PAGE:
Perhaps the ultimate cost of legalization will be less than Heritage estimated: $4 trillion, say. Conceivably, the cost could be even higher. But it will be a cost, and it will be large -- nobody can gainsay that.
Instead, critics respond with a non-sequitur: never mind the effects on government budgets, look instead at immigration's impact on the overall economy. The trouble for them, however, is that every reputable study -- headed by the most exhaustive of them all, the 1997 National Academy of Science study -- finds that the economic benefits of immigration are very small, fractions of a penny for each dollar of national income, with the largest share of those benefits captured by the immigrants themselves.
But it's a basic rule of politics: If you can't disprove the message, you try to discredit the messenger.
And one of Heritage's messengers sure enough proved discreditable. While work on the Heritage study was led by that think tank's welfare expert, Bob Rector, the heavy number-crunching was done by a recent Harvard Ph.D., Jason Richwine. Richwine believes in a racial hierarchy of intelligence, with Jews and East Asians at the top and blacks at the bottom.
Richwine has expressed that opinion in a number of places, including at a 2008 panel discussion at the American Enterprise Institute. I happened to be the moderator of that panel. I hadn't met Richwine before, and this discussion was my first introduction to his work. Afterward, I asked him to come to my office for a talk. I told him then that he faced a choice: He could be a serious scholar of immigration -- or he could play in the fever swamps, but not both. Obviously, he did not heed my advice. Shortly after, he left AEI to find employment at Heritage.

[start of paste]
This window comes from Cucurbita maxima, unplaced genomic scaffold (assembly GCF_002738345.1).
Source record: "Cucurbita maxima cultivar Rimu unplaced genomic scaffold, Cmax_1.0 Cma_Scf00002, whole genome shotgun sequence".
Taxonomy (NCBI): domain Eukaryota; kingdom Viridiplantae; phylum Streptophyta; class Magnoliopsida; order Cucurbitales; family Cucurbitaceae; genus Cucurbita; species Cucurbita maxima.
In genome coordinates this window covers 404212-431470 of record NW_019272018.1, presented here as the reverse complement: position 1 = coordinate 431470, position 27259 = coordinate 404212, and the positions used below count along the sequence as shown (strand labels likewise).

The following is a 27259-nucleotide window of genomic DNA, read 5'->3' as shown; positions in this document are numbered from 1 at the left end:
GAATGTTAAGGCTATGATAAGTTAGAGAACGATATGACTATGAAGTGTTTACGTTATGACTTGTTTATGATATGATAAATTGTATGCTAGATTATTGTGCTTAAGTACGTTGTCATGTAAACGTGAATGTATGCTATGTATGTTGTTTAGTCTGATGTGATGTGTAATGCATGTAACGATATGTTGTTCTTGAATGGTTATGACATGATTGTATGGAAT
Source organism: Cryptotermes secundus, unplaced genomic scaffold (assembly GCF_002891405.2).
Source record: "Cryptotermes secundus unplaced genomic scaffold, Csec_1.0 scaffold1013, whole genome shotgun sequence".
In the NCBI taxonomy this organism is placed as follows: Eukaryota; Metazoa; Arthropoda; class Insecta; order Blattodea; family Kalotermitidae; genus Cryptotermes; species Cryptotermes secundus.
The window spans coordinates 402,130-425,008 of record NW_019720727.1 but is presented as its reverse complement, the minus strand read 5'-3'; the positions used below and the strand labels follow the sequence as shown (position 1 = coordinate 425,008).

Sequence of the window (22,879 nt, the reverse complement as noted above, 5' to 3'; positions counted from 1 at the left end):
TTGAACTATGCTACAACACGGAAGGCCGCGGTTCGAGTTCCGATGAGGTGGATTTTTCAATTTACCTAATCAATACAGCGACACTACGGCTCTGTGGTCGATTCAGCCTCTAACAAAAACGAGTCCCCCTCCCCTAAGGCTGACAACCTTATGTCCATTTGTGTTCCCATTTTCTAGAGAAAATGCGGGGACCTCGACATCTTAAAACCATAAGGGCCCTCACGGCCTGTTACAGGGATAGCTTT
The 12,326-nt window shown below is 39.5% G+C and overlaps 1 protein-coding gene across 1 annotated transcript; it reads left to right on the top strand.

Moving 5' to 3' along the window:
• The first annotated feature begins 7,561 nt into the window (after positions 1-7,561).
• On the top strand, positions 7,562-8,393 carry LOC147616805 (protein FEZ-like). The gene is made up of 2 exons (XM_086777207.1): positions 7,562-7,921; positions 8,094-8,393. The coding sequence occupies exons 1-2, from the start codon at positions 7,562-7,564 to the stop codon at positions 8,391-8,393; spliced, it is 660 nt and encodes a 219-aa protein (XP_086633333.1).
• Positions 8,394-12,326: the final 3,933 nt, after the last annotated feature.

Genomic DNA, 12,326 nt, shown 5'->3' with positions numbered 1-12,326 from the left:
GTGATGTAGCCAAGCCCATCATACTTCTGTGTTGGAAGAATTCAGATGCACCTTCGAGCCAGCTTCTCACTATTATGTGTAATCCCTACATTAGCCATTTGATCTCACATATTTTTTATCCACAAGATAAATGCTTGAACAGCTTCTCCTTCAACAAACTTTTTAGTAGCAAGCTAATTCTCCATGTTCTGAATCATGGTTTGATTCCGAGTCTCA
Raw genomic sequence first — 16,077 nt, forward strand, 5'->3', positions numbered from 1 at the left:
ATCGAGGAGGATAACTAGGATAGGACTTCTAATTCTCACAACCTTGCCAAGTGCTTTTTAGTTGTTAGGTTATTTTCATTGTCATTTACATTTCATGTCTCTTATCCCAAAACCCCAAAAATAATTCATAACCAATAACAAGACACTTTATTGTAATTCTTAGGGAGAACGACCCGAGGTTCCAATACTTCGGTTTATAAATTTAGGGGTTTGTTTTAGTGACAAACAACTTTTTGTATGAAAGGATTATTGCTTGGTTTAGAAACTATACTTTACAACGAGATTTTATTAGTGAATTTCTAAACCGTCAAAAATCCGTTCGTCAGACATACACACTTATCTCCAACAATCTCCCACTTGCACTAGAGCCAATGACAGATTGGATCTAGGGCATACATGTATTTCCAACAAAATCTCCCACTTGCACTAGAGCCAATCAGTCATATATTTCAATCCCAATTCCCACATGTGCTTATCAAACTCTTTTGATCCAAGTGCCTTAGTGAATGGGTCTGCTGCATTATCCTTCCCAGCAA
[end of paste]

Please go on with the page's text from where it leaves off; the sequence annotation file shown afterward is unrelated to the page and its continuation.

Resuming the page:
U.S. immigration policy has long been sullied by racial prejudice: the Chinese Exclusion Act of 1882, the 1907 deal with Japan to stop migration from that country, the immigration acts of 1921 and 1924 that sought to halt migration of all groups except Northwest Europeans. It's a shameful story, and the Richwine episode scratches at those painful national wounds.
But it's also true that math is math. We know how much low-skilled legal immigrants earn. We know how much government assistance legal immigrant households use. We can make projections about the likely budget costs of enrolling 10+ million formerly illegal residents as legal ones.
Maybe Richwine did his math wrong. If he did it wrong, it would remain wrong even if he spent his leisure hours rescuing orphans from burning buildings. Maybe he did his math right. Then it would remain right even if he moonlighted as Grand Imperial Wizard of the Ku Klux Klan.
Yet what is especially strange about the Richwine incident is this:
The people who will lose most by the Senate's immigration plan are precisely American citizens of minority origin. Blacks and Hispanics are more likely to be unemployed than whites. More ominously, they are more likely to be numbered among the long-term unemployed -- people who have been out of work six months or more. The long-term unemployed face an especially difficult path back to the labor market. The New York Times reports: